The European Parliament voted in favor of a law that restricts the export of waste. Waste from the EU should be processed in an environmentally friendly way—and no longer exported on a large scale to third countries in the EU. There, it often pollutes entire regions via landfills or is incinerated and damages the environment.
On January 17, 2023, the European Parliament voted in Strasbourg in favor of a law that restricts the export of waste from the EU to countries outside the Union. The goal is to reduce pollution and ensure that materials like plastic are reused and recycled instead of thrown away. The whole thing is part of the European Green Deal.
In the future, waste is to be exported only to certain countries outside the OECD area—and they must prove that they process the waste in an environmentally friendly way. For hazardous waste, exports are to be banned altogether. Overall, less waste is to be shipped around the world and less processed in a way that is harmful to the climate, for example incinerated.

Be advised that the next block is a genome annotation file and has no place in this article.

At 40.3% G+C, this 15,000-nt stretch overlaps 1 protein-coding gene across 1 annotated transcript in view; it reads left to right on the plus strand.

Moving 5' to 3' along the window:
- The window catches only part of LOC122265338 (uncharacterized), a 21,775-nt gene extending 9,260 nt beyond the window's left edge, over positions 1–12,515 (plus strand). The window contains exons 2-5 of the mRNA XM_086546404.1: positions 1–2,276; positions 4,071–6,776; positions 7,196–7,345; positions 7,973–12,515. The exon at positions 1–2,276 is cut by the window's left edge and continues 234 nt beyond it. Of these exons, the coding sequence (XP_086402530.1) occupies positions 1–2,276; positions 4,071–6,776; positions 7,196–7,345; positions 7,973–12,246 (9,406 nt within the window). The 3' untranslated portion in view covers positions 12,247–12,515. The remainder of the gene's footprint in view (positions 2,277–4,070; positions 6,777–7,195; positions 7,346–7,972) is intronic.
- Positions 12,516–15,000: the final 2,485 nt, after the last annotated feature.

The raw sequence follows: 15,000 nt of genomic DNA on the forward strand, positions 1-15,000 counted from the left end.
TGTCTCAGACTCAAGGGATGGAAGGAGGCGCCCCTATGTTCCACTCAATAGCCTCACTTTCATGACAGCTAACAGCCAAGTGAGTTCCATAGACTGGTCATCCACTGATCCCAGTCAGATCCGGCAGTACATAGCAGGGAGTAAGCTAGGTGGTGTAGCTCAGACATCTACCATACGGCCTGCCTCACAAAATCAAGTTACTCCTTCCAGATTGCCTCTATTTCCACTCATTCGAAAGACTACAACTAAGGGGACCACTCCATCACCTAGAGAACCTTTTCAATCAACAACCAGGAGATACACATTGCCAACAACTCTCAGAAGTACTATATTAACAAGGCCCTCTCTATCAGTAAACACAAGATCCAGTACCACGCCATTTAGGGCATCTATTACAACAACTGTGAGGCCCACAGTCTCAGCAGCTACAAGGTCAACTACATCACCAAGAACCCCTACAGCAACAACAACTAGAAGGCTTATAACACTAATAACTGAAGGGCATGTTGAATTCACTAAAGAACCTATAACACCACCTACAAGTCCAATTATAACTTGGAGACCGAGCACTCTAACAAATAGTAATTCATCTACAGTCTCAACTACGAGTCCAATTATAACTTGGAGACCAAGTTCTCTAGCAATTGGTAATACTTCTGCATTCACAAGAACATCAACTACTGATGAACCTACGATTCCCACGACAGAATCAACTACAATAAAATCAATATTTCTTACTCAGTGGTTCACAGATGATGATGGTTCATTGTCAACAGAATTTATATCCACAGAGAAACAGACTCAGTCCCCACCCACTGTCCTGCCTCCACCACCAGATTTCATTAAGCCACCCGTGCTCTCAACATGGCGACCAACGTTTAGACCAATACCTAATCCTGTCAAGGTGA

“Out of sight, out of mind: this is how we in the EU currently deal with our mountains of waste. In doing so, we not only export our problem, but also leave the task of fair disposal to countries outside the EU. The consequences of this are often illegal landfills, the price of which is paid by the environment and local people,” criticizes Delara Burkhardt, environmental policy spokeswoman for the Socialist S&D Group in the EU Parliament. So now that is to change.
The Parliament’s report on the EU Waste Shipment Regulation was adopted by a large majority: 594 votes in favor, 5 against and 43 abstentions. Talks between the European Parliament and EU member states are to take place this year to finalize the text. Only then can the law come into force.
Most EU waste ends up in Turkey
The amount of waste exchanged around the world is steadily increasing, with 182 million tons traded in 2018, according to the OECD. The European Union plays a central role in this: according to Eurostat, the European Union exported 33 million tons of waste to non-EU countries in 2021. That’s a 77 percent increase over 2004, and Turkey was the main destination for EU waste last year, with about 14.7 million tons—three times as much as in 2004.
The second-highest amount of EU waste was exported to India this year—about 2.4 million tons. The countries behind are Egypt and Switzerland, with 1.9 and 1.7 million tons, respectively. Eurostat reports that the amount of waste shipped from the EU to China has decreased significantly in recent years. Namely, from a peak of 10.1 million tons in 2009 to 0.4 million tons in 2021.